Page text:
Contact: Annette Stevenson
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(Mechanicsburg, PA) Wednesday, August 14, 2019 – Today the Pennsylvania School Boards Association (PSBA) presented testimony to the Senate Education Committee concerning charter school funding, calling for reform of the current flawed system that requires school districts and taxpayers to provide tuition payments to charter and cyber charter schools without regard to the actual program costs of those schools.

Representing the association was Tom Bullington, school board president, and Dr. Allen Sell, superintendent, of the Bedford Area School District. They told the committee that charter and cyber charter schools receive drastically different tuition amounts from school districts for similarly situated students, and without regard to the charter schools’ actual program costs. This results in overpayments being made to charter schools.

The testimony noted that, based on preliminary numbers for the 2019-20 school year, school district tuition payments to charter and cyber charter schools range from about $9,000 per student for one district to more than $21,000 per student for another district for the same education. Regarding special education costs, the range is even more dramatic, with district costs ranging from $18,000 to more than $48,000 per student, regardless of the severity of the student’s special educational needs.

Bullington and Sell would also like to see funding changes for those districts that operate their own cyber programs. In 2017-18, school districts paid cyber charter schools more than $519 million.

“Bedford Area School District currently operates its own cyber education program at a cost of about $3,500 per student, yet we pay more than $10,000 for each non-special education student who enrolls in a cyber charter school,” Bullington said.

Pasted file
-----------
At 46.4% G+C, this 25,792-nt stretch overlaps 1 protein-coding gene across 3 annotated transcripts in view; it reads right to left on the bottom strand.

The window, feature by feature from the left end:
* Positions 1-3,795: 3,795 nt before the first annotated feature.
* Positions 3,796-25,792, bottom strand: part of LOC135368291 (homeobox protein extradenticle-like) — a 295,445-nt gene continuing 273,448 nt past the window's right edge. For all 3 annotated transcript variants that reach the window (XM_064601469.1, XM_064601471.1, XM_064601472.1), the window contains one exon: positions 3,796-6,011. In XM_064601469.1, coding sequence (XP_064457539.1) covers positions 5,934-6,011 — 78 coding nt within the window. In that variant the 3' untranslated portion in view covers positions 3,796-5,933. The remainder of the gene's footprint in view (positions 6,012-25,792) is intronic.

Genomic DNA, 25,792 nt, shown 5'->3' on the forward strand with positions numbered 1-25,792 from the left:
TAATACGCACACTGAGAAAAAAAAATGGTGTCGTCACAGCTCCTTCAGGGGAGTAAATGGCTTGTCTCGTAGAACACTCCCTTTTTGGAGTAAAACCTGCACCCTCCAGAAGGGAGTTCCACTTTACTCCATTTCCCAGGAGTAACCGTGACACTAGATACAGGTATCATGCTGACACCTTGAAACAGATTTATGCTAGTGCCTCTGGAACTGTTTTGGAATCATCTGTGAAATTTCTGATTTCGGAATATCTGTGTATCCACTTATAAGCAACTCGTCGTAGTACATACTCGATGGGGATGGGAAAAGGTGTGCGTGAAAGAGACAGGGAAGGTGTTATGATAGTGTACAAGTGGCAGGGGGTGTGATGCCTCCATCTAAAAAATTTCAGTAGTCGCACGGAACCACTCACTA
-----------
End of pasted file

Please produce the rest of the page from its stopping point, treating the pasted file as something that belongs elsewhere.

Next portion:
The testimony also emphasized that the academic performance of cyber schools is significantly lower than brick-and-mortar charter schools and lag even more behind traditional public schools.  In fact, none of Pennsylvania's cyber charter schools earned passing grades during the five years

when the state issued School Performance Profile scores. Under the state’s new accountability system, the Future Ready PA Index, only two of the 15 cyber charter schools were not identified for support and improvement.

“Accountability, transparency and educational outcomes are important areas of the charter school landscape that need reform, but, without question, creating a fair and more accurate funding system for charter and cyber charter schools is the most immediately pressing concern to school boards,” said PSBA Chief Executive Officer Nathan G. Mains.

“Now is the time for the General Assembly to bring specific changes to the formula to give school districts and taxpayers needed relief.  School boards across Pennsylvania welcome these conversations and urge enactment of such changes as quickly as possible,” Mains added.


PSBA is a nonprofit statewide association of public school boards, pledged to the highest ideals of local lay leadership for the public schools of the commonwealth. Founded in 1895, PSBA was the first school boards association established in the United States.


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